(animationmagazine.net) International vfx studio The Moving Picture Company (MPC), which recently lent movie magic to World War Z and Man of Steel, has revealed its reliance on its 18-camera OptiTrack motion-capture set up, now supplemented with Prime 17W cameras and Motive software. The mo-cap system is overseen by Global Head of Crowd Simulation and Motion Capture Adam Davis at MPC’s London, U.K. headquarters — but the setup is also leveraged by MPC’s international outposts including Vancouver, Montreal, Los Angeles, New York, Amsterdam, Bangalore and Mexico City.
MPC had previously invested in an earlier generation of OptiTrack, but the new enhancements to Motive and the Prime 17W upgrades offered a an economically viable advantage to the studio. Through integration with MPC’s proprietary asset management system, artists at all the studio’s facilities around the world are linked in an open infrastructure that allows each studio remote access to the stage. (MPC performed its first transatlantic motion-capture shoot for Man of Steel). The team submits a request for moves and associated characters, shoot data and reference video are recorded in Motive and sent to a database, from which it is processed, solved onto skeletons and exported to Autodesk MotionBuilder for editing.
MPC also utilized its OptiTrack system to develop a twitchy motion for the zombies of World War Z. With the addition of the new cameras and Motive, MPC is now using motion capture for more prominent hero shots as well, which will be seen in its upcoming films like Godzilla, Guardians of the Galaxy, The Amazing Spider-Man 2, Maleficent and X-Men: Days of Future Past.
Jail for Man Who Tried to Blackmail Transformers 4 Film Crew
(scmp.com) Mak Chi-shing demanded the crew pay him HK$100,000 during shooting on October 17 last year.
An air conditioning technician who tried to blackmail the film crew of Transformers 4 into paying him HK$100,000 has been sentenced to two and a half years in jail.
Mak Chi-shing, 27, demanded the sum from the crew as they shot part of the film at North Point on October 17 last year.
He was convicted today in the District Court, which found him guilty on one charge of blackmail and one of assaulting a police officer.
His elder brother Mak Chi-hang, 28, was acquitted on the blackmail charge with the judge citing insufficient evidence.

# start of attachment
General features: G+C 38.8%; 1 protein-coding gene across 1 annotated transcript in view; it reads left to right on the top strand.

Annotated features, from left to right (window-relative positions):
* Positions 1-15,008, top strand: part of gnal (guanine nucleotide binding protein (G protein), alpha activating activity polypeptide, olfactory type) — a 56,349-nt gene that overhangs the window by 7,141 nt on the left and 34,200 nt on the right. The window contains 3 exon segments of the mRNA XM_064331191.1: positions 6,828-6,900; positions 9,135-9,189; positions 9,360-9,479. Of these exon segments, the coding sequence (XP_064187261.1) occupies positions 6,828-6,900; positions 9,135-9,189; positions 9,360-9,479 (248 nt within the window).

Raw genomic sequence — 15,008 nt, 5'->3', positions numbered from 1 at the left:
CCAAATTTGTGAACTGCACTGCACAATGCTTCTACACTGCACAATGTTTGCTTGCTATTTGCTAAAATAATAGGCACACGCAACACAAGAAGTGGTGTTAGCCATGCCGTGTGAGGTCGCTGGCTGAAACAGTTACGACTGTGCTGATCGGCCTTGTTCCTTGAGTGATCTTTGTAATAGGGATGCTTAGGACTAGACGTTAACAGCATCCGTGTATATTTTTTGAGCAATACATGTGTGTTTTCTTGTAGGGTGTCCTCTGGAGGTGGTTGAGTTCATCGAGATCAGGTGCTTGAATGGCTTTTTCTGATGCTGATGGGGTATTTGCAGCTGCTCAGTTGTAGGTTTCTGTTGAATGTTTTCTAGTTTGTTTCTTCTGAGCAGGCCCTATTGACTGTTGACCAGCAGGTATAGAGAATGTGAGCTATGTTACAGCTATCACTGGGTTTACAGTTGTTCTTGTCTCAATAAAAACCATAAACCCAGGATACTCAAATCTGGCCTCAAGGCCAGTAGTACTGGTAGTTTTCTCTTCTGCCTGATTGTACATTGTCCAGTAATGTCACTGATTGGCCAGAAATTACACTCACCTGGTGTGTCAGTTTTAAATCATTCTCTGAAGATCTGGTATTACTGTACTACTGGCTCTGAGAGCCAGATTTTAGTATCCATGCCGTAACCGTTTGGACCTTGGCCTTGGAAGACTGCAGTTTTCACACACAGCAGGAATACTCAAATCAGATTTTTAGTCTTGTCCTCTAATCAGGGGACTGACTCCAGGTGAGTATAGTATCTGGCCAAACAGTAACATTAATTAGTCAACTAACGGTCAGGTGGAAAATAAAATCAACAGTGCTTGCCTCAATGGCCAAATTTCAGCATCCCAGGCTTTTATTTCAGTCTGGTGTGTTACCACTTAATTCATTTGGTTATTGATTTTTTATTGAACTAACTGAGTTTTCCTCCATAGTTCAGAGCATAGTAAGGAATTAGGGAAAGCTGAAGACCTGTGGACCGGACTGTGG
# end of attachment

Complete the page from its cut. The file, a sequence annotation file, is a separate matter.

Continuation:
But the judge convicted the elder brother of resisting a police office while he was struggling with the crew. The elder brother was sentenced to six weeks in jail.
Judge Josiah Lam Wai-kuen noted that the case involved a foreign filming crew and had been broadly reported by the media.
"The case affected the reputation of Hong Kong as an international city," said the judge. "[The negative publicity] could affect foreigners deciding whether to travel to or work in Hong Kong."
The judge said this was an aggravating factor in the sentence..
The court had earlier heard that the two brothers ran an air-conditioning shop in King’s Road, Quarry Bay, outside which the Transformers crew were filming on October 17 last year during a 10-day shoot in the city.
The night before filming, a crew member agreed to pay HK$1,000 to the pair for the inconvenience. But when the crew arrived, the two brothers played music loudly at the scene. The younger brother then demanded HK$100,000. Later, the brothers and other men began moving bricks out of the shop to obstruct the crew.
VFX Oscar Protest Site Goes Live
(vfxsoldier.wordpress.com) Thanks to Bran Dougherty-Johnson who helped design the ADAPT logo. Note that the domain link up is still making it’s way through the internets. Let me know if there are any issues.
There will be some huge news coming out tomorrow. Be on the look out for it on twitter and this blog.
-H The models used for the German U-boat in Raiders of the Lost Ark were rented from the production company that was making Das Boot (1981). The company, however, had forgotten to tell this to the crew of Das Boot, who were surprised to find the model suddenly missing. -IMDB Trivia